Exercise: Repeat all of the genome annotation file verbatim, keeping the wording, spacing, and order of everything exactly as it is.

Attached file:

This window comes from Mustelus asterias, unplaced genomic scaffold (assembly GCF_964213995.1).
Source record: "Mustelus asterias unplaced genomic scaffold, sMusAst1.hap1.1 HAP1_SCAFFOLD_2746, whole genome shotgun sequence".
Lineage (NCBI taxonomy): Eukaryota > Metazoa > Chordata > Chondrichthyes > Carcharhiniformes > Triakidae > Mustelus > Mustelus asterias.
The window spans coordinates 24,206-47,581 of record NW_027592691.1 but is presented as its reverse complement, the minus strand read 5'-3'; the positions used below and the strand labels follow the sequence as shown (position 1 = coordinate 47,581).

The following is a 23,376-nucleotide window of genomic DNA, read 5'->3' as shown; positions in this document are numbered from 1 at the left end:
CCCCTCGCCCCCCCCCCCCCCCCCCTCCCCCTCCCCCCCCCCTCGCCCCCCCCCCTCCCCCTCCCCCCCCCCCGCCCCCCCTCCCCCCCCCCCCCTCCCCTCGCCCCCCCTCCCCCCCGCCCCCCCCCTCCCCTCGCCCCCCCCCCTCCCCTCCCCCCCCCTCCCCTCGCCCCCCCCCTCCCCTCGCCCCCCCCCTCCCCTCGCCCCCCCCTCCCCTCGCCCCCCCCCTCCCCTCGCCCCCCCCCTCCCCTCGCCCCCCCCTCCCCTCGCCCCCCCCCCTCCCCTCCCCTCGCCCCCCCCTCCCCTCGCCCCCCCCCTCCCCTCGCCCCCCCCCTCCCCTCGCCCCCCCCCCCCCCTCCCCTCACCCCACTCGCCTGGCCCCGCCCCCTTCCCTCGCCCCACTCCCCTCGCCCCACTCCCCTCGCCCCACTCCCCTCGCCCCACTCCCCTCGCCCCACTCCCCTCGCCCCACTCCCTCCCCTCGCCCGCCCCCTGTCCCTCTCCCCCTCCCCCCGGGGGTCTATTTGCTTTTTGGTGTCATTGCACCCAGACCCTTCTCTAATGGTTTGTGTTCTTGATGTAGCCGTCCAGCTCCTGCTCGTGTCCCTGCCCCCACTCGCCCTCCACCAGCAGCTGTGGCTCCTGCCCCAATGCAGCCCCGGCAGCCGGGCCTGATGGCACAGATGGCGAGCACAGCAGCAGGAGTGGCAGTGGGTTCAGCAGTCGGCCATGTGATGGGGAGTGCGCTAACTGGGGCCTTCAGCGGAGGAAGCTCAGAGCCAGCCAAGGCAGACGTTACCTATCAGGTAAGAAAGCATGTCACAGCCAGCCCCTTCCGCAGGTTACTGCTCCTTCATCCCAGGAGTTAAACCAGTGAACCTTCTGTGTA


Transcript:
This window comes from Mustelus asterias, unplaced genomic scaffold (assembly GCF_964213995.1).
Source record: "Mustelus asterias unplaced genomic scaffold, sMusAst1.hap1.1 HAP1_SCAFFOLD_2746, whole genome shotgun sequence".
Lineage (NCBI taxonomy): Eukaryota > Metazoa > Chordata > Chondrichthyes > Carcharhiniformes > Triakidae > Mustelus > Mustelus asterias.
The window spans coordinates 24,206-47,581 of record NW_027592691.1 but is presented as its reverse complement, the minus strand read 5'-3'; the positions used below and the strand labels follow the sequence as shown (position 1 = coordinate 47,581).

The following is a 23,376-nucleotide window of genomic DNA, read 5'->3' as shown; positions in this document are numbered from 1 at the left end:
CCCCTCGCCCCCCCCCCCCCCCCCCTCCCCCTCCCCCCCCCCTCGCCCCCCCCCCTCCCCCTCCCCCCCCCCCGCCCCCCCTCCCCCCCCCCCCCTCCCCTCGCCCCCCCTCCCCCCCGCCCCCCCCCTCCCCTCGCCCCCCCCCCTCCCCTCCCCCCCCCTCCCCTCGCCCCCCCCCTCCCCTCGCCCCCCCCCTCCCCTCGCCCCCCCCTCCCCTCGCCCCCCCCCTCCCCTCGCCCCCCCCCTCCCCTCGCCCCCCCCTCCCCTCGCCCCCCCCCCTCCCCTCCCCTCGCCCCCCCCTCCCCTCGCCCCCCCCCTCCCCTCGCCCCCCCCCTCCCCTCGCCCCCCCCCCCCCCTCCCCTCACCCCACTCGCCTGGCCCCGCCCCCTTCCCTCGCCCCACTCCCCTCGCCCCACTCCCCTCGCCCCACTCCCCTCGCCCCACTCCCCTCGCCCCACTCCCCTCGCCCCACTCCCTCCCCTCGCCCGCCCCCTGTCCCTCTCCCCCTCCCCCCGGGGGTCTATTTGCTTTTTGGTGTCATTGCACCCAGACCCTTCTCTAATGGTTTGTGTTCTTGATGTAGCCGTCCAGCTCCTGCTCGTGTCCCTGCCCCCACTCGCCCTCCACCAGCAGCTGTGGCTCCTGCCCCAATGCAGCCCCGGCAGCCGGGCCTGATGGCACAGATGGCGAGCACAGCAGCAGGAGTGGCAGTGGGTTCAGCAGTCGGCCATGTGATGGGGAGTGCGCTAACTGGGGCCTTCAGCGGAGGAAGCTCAGAGCCAGCCAAGGCAGACGTTACCTATCAGGTAAGAAAGCATGTCACAGCCAGCCCCTTCCGCAGGTTACTGCTCCTTCATCCCAGGAGTTAAACCAGTGAACCTTCTGTGTA